Justices invite Biden’s input for social media censorship laws
Social media moderation policies from conservative states are teeing up to be a major 1st Amendment battle of the term
The Supreme Court asked the Biden administration on Monday to weigh in on a legal battle between conservative states and social media companies over content moderation laws.
Texas and Florida are behind the two laws now before the high court. The laws sprang up after former President Donald Trump's ban from Twitter and suspension from Facebook. While the sites frame their actions as editorial discretion, lawmakers in the states have likened it to unconstitutional censorship.
After considering challenges to the the laws at their Friday conference, the justices asked U.S. Solicitor General Elizabeth Prelogar to weigh in — a signal the court could be interested in taking up the cases in the future. Monday's order list did not otherwise take up any new cases.
In Florida, SB 7072 would require social media companies to disclose how and when platforms censor speech. Social media companies would also be forced to host speech they disagree with and face fines of $250,000 a day for removing the accounts of statewide political candidates or $25,000 a day for the accounts of local office candidates. Companies would also be forced to disclose standards for how they censor, deplatform and shadow-ban users.
“In S.B. 7072, Florida took point in preventing social-media platforms from abusing their power over the public square,” Florida Solicitor General Henry Whitaker wrote in the state’s petition. “The Act, as relevant here, requires disclosure about how and when the platforms censor speech and requires the platforms to host some speech that they would otherwise prefer not to host.”
With similar goals, lawmakers in Texas want to label social media companies as common carriers — companies providing public telecommunications facilities. This would regulate their ability to remove users from their sites. Texas users that felt their content was being censored could also sue social media companies under the law.
The state labels social media sites as the “modern public square” and argues its law merely gives all Texans equal access to their free speech rights.
“As this Court has twice recognized, a rule that requires a host to equally treat all comers regulates that host’s ‘conduct, not speech,’” Texas Solicitor General Judd Stone II wrote in the state’s brief. “That remains true even when the conduct to which such a rule applies affects or relates to others’ underlying speech. The platforms cannot convert their conduct, namely their choices to restrict access to their property, into speech by recharacterizing those restrictions as editorial discretion.”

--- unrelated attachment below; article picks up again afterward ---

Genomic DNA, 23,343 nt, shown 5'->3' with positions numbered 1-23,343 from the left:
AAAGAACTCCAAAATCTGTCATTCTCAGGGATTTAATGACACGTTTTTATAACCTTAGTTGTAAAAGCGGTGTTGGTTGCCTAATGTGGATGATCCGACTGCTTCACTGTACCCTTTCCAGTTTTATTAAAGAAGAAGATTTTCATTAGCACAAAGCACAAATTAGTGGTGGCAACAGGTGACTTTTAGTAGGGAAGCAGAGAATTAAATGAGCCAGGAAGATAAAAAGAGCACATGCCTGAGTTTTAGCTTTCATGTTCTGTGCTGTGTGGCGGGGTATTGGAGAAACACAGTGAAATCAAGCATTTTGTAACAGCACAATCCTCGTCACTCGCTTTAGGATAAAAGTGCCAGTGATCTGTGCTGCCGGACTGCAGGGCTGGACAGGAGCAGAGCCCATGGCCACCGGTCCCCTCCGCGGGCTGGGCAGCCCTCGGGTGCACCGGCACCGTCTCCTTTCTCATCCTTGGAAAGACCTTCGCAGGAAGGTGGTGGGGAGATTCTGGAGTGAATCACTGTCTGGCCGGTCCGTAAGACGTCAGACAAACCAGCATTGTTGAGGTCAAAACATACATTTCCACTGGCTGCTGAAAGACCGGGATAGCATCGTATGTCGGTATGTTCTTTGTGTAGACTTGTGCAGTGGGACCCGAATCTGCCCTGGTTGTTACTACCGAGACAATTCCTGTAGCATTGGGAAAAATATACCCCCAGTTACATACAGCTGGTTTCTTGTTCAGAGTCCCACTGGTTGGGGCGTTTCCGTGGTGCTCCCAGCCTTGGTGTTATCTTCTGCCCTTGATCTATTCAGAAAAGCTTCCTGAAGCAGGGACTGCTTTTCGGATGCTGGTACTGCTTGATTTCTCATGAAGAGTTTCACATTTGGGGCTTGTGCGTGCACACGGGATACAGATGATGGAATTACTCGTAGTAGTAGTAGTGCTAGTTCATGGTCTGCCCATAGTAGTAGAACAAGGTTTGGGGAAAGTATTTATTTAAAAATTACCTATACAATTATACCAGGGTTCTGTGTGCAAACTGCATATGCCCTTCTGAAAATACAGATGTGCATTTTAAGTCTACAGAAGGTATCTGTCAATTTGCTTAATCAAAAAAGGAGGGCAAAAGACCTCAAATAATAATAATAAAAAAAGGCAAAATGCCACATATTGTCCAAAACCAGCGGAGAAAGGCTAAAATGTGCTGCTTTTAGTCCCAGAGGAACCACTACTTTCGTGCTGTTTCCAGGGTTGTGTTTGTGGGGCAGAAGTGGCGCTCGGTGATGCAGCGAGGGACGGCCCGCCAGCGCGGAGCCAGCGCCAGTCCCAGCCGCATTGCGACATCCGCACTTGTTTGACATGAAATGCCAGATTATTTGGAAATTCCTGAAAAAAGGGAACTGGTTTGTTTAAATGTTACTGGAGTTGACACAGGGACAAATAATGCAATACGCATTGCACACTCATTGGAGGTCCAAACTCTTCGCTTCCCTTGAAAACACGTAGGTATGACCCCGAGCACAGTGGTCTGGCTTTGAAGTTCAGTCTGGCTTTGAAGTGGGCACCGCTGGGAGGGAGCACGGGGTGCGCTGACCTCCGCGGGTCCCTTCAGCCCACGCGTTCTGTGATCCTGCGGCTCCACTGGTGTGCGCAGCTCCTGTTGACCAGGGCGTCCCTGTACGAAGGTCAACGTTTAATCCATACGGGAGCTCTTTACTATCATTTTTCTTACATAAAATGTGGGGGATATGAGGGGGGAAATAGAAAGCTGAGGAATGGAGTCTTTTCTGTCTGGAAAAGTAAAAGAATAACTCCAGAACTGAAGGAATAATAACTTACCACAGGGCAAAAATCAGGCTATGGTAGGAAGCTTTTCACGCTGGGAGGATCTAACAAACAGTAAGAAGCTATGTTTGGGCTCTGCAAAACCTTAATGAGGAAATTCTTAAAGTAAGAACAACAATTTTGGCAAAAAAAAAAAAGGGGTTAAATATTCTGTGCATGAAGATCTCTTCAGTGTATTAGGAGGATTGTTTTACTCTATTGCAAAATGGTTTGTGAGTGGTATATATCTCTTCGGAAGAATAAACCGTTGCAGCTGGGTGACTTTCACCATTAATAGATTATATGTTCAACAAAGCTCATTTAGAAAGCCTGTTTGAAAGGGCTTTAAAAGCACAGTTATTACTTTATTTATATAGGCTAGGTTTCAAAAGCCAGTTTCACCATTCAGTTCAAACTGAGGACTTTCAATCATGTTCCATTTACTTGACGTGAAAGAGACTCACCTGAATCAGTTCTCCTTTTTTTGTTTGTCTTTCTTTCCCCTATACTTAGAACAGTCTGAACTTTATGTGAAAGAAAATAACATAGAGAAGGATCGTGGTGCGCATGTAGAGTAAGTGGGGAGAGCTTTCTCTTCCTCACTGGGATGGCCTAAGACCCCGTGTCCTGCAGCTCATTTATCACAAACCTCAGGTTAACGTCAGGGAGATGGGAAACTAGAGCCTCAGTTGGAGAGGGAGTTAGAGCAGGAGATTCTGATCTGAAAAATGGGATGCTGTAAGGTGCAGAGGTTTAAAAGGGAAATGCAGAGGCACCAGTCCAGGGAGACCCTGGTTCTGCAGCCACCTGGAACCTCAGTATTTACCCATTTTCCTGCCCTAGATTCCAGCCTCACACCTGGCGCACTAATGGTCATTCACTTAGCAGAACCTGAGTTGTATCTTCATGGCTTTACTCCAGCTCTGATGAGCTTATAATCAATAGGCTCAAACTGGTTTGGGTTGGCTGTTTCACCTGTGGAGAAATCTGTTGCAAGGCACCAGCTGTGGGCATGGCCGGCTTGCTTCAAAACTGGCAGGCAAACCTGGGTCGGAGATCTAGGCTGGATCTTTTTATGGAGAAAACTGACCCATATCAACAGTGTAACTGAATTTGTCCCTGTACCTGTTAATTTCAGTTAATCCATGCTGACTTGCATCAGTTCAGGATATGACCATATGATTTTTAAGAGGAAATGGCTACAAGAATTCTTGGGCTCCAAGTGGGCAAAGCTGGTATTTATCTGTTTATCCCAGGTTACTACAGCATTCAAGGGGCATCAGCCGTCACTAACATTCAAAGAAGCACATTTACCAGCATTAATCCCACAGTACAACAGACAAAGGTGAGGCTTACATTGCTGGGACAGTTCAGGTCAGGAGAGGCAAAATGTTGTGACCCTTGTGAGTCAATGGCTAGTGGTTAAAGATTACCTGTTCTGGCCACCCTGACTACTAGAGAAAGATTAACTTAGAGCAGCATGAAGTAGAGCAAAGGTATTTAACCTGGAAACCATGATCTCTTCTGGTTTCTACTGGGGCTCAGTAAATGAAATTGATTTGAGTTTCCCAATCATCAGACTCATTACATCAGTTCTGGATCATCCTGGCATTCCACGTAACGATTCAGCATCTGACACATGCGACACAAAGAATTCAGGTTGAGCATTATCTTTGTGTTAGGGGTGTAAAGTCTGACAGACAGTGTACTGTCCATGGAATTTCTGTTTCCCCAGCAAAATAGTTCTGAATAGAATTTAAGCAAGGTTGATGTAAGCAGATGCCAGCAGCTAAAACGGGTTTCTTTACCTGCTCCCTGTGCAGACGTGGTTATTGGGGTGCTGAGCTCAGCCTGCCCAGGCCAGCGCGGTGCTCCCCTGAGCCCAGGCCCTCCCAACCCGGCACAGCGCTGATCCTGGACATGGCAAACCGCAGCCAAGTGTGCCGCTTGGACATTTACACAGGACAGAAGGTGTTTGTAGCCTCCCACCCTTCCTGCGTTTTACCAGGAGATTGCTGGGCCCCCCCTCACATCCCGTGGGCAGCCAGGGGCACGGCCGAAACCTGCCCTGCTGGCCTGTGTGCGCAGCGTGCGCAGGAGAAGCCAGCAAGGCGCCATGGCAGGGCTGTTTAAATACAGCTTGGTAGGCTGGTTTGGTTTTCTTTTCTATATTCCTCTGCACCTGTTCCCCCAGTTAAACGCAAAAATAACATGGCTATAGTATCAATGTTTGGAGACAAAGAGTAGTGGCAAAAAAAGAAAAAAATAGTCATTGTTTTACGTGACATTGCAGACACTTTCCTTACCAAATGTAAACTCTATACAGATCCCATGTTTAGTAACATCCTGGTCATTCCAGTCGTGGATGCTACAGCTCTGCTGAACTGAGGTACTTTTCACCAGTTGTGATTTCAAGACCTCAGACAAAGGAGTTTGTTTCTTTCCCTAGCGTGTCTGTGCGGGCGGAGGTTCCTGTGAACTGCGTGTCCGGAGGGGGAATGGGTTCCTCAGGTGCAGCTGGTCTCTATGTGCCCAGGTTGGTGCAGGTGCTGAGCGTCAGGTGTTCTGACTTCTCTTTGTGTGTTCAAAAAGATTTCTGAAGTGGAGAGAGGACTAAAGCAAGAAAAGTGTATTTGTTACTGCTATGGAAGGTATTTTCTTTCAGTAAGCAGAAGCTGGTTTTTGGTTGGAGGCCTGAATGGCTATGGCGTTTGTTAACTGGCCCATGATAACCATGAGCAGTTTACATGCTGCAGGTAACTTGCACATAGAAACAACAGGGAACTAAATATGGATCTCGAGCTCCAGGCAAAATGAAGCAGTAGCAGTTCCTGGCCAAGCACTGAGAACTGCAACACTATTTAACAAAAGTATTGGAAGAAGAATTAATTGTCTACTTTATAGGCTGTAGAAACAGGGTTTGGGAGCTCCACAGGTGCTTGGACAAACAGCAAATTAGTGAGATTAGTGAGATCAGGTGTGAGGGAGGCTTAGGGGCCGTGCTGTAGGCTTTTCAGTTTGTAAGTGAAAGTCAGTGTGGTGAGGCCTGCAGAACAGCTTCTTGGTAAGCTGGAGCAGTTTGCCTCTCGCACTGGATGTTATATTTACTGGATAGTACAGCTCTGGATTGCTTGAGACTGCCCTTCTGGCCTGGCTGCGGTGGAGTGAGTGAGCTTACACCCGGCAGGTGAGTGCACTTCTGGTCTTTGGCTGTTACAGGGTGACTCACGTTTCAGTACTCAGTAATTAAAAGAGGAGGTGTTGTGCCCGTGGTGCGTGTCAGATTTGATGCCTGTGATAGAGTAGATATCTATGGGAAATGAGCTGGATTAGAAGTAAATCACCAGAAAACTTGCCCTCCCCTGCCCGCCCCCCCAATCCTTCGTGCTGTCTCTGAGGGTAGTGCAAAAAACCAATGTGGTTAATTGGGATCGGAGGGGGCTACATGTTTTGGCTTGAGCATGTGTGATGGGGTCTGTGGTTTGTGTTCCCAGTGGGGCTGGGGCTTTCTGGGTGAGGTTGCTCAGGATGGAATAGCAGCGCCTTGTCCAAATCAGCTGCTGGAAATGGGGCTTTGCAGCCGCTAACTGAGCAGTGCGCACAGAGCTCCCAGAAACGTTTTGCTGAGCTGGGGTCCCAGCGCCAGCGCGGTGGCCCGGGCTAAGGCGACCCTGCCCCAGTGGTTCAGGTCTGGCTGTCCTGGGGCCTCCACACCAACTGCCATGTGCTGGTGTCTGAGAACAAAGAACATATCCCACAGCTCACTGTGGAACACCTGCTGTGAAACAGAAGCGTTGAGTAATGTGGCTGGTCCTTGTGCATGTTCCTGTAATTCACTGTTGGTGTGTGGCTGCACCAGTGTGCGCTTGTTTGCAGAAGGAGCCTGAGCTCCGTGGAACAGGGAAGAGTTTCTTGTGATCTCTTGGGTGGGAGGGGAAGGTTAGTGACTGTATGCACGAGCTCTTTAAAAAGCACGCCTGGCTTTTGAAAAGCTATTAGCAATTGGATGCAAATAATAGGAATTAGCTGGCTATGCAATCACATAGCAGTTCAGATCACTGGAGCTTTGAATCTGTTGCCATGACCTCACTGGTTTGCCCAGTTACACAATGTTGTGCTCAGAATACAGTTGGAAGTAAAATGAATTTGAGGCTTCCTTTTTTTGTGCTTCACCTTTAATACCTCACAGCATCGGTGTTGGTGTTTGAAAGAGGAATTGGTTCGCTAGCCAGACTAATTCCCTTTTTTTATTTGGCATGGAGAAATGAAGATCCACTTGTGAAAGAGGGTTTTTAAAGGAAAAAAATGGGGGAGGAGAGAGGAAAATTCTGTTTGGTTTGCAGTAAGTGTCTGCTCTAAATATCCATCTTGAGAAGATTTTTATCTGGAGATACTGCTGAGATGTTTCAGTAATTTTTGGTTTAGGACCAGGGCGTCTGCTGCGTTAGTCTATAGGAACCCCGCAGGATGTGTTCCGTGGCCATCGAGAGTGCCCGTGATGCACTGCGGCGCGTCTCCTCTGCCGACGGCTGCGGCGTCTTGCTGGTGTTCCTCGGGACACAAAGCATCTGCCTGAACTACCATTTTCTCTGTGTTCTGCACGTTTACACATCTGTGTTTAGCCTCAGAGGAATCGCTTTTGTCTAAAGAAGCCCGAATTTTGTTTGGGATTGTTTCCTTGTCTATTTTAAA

NetChoice and the Computer & Communications Industry Association — a trade group for sites including Facebook, Twitter, YouTube and Etsy — sued to block both laws, claiming they could upend First Amendment law and speech on the internet. NetChoice argues that its ability to make editorial choices is essential to the operation of its websites.
“Without these editorial choices, websites would offer experiences overrun with spam, bullying, and other harmful content,” Scott Keller, an attorney with Lehotsky Keller representing NetChoice, wrote in the group’s petition. “For example, during six months in 2018, Facebook, Google, and Twitter took action on over 5 billion accounts or submissions — ‘including 3 billion cases of spam, 57 million cases of pornography, 17 million cases of content regarding child safety, and 12 million cases of extremism, hate speech, and terrorist speech.’”
NetChoice’s suit against Texas is at the court for a second time after a stint on the court’s emergency docket where five justices agreed to temporarily block the law. Texas’ law was originally blocked by the Obama-appointed U.S. District Judge Robert Pittman, but the Fifth Circuit granted a stay, allowing the law to be enforced. The internet companies then appealed to the justices to block the stay.
Following the case’s trip to the Supreme Court, the Fifth Circuit issued an opinion reversing the district court’s injunction. NetChoice then appealed to the Supreme Court to hear the case on its merits.
The internet group was also able to halt Florida’s law at the district court, arguing the law violated the First Amendment and is unconstitutionally vague. The 11th Circuit issued a divided ruling, affirming the district court’s injunction on hosting rules but reversing the disclosure requirements.
Florida and the internet group have both filed petitions asking the justices to review the lower court’s rulings on the case.
Asking the solicitor general to weigh in on the cases suggests the justices could be interested in taking up the issue. The court did not provide a deadline for the government’s input so it is not clear when the justices will make a decision on if they will hear the challenges.